The issue hits particularly close to home for this community. In 2018, Mollie Tibbetts, a non-Native student at the University of Iowa student went missing 30 miles away from the Settlement. Her body was found nearly a month after she went missing. “Rita Papakee is a Meskwaki woman and she’s been missing for five years now,” says Wanatee. ”We’re frustrated that it is taking so long to find out what happened to her.” “For us, it is important to remember that these issues live way beyond politics for us. They are real life and that’s why we need to take this especially seriously.”
Leah Slick-Driscoll, whose Meskwaki name is Wasosea, teaches high school students at the Meskwaki Settlement school. She is known in the community for making sure her students are informed about national politics. “These students won’t be my students forever,” Slick-Driscoll says. “But if I can get my foot in the door to let them know how important this is … than that is step one in creating a positive pattern.” Slick-Driscoll has students create a bulletin board of every presidential candidate’s policies. To do this, she ensures they read news articles about candidates and regularly check national polling numbers. On Monday night, Slick-Driscoll offered students extra credit if they went caucusing. She also baked a cake for her students as another incentive to attend. And they did attend. A group of seven students participated. They even answered questions in a live interview with Indian Country Today at the event. On camera, they discussed which candidates they considered supporting. One student shared they were being strategic based on who could defeat Trump. They said the cake was good too.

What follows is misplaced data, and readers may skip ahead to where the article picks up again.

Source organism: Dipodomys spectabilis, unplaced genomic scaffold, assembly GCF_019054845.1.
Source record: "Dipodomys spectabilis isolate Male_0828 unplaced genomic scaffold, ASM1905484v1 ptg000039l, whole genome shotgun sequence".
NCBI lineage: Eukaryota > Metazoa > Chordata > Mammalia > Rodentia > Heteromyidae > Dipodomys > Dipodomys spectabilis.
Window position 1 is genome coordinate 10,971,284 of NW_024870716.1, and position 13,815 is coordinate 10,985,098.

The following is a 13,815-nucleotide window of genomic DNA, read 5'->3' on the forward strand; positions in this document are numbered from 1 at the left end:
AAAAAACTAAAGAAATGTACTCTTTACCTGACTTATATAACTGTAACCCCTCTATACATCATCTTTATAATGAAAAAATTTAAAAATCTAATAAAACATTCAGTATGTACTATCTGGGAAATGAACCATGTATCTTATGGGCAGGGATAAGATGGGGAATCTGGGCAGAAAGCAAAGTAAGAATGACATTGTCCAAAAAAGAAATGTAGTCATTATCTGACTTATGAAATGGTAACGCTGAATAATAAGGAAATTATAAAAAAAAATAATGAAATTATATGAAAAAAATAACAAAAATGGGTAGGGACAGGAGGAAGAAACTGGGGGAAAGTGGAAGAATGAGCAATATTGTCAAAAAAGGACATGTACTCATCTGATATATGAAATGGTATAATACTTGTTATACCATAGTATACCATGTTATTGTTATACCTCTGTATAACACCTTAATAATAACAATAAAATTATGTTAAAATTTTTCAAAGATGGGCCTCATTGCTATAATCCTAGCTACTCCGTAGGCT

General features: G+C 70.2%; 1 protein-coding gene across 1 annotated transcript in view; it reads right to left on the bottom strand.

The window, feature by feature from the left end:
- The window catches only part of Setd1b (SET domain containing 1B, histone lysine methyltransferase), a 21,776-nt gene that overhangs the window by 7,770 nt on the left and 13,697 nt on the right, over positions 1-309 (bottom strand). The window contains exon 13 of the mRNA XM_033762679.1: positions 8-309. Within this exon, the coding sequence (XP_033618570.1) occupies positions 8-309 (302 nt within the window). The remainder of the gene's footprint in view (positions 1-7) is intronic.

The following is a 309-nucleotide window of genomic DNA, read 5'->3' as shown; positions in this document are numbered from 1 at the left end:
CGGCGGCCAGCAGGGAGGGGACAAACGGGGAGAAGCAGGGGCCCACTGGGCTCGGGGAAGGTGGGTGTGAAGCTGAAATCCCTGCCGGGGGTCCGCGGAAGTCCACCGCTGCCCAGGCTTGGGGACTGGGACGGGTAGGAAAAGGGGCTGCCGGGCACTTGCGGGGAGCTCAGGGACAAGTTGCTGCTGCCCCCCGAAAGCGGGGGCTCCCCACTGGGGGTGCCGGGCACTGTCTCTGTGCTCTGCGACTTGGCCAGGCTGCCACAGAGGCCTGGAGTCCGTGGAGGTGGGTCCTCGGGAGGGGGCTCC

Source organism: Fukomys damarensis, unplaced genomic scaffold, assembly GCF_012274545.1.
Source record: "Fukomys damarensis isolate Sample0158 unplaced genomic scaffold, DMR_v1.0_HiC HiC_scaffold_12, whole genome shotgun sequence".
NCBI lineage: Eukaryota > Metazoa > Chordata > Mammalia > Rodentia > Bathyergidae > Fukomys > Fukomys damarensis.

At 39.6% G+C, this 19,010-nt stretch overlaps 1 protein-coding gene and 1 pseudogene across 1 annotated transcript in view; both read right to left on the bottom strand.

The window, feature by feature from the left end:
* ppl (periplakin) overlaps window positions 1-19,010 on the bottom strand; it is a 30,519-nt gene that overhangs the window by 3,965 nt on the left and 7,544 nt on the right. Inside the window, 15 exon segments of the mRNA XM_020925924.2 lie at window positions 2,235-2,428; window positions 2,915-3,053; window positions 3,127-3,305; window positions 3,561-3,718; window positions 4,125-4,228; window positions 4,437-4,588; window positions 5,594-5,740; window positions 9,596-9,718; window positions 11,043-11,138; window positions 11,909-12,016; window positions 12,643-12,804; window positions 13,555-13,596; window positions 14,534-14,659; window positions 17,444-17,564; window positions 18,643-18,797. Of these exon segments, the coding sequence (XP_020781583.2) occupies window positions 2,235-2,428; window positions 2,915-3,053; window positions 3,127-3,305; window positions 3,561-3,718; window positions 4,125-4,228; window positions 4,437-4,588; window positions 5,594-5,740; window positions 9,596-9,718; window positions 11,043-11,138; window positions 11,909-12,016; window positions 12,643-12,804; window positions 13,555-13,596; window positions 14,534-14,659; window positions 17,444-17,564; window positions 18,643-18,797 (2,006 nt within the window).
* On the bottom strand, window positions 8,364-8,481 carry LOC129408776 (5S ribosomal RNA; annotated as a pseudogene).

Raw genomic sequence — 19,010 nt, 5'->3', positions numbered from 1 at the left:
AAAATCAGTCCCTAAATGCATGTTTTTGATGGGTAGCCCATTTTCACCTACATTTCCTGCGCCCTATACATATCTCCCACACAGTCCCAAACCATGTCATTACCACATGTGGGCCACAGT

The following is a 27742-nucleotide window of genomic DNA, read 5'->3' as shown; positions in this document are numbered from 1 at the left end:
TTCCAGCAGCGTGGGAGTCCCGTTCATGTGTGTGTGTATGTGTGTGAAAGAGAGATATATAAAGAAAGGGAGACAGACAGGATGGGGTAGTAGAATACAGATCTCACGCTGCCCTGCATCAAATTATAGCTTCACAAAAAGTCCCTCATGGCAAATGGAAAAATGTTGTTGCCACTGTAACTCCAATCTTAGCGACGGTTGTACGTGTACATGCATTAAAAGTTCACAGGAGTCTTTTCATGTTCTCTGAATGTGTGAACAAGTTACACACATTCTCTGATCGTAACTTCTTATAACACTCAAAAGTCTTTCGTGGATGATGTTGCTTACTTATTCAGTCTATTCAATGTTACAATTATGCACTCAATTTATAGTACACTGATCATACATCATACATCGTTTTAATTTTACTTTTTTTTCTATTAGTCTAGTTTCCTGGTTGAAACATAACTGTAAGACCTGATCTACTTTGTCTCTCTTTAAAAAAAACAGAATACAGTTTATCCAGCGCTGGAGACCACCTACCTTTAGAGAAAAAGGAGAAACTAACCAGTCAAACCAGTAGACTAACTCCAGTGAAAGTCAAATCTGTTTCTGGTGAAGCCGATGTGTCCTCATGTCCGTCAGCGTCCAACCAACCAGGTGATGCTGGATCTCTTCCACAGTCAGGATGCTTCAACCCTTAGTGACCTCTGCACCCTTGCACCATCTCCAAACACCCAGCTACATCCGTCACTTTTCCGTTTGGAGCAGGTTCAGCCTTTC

Every story has a Native angle. Mary Annette Pember (@mapember) and I had a heck of time covering the #IowaCaucuses from the Meskwaki Indian Settlement. Thanks for joining us on @IndianCountry. 😊 #NativeCaucus #NativeVote20 pic.twitter.com/4NbnULZzOH— Aliyah Chavez (@AliyahJChavez) February 4, 2020
An hour and a half drive away from the Meskwaki tribal gymnasium, Slick-Driscoll’s daughter was encouraging the Native students at the University of Iowa to caucus as well. Little Wolf Woman, also known as Keely Driscoll, helped plan an Indigenous led “pre-caucus social” at the University of Iowa. She partnered with other members of the the Native American Student Association to provide dinner, refreshments, desserts and painting before the official caucus event began Monday night. Driscoll, Meskwaki and Winnebago, is a 19-year-old student at the University. She majors in International Studies, Native Studies and Sustainability. She says encouraging other young Native people to be politically active is important to her because of the Meskwaki women who have acted as role models in her life. “I feel so lucky to have Meskwaki women to look up to like my mom and others,” Driscoll said. “Some Indigenous youth don’t have positive role models but I’ve been really lucky in that sense. I want to encourage young people to grow into those spaces too." Support Indian Country Today by becoming a member!
Meskwaki caucus precinct gets 9 state delegates.— Indian Country Today (@IndianCountry) February 4, 2020
Final delegate count after the first alignment and second alignment: Sanders, 5; Warren, 2; Yang, 2.#NativeVote20 #NativeCaucus #IowaCaucus pic.twitter.com/3WtaWChhxz
Aliyah Chavez, Kewa Pueblo, is a reporter-producer at Indian Country Today's Phoenix Bureau. Follow her on Twitter @aliyahjchavez or email her at firstname.lastname@example.org
This story originally appeared on Indian Country Today on February 4, 2020.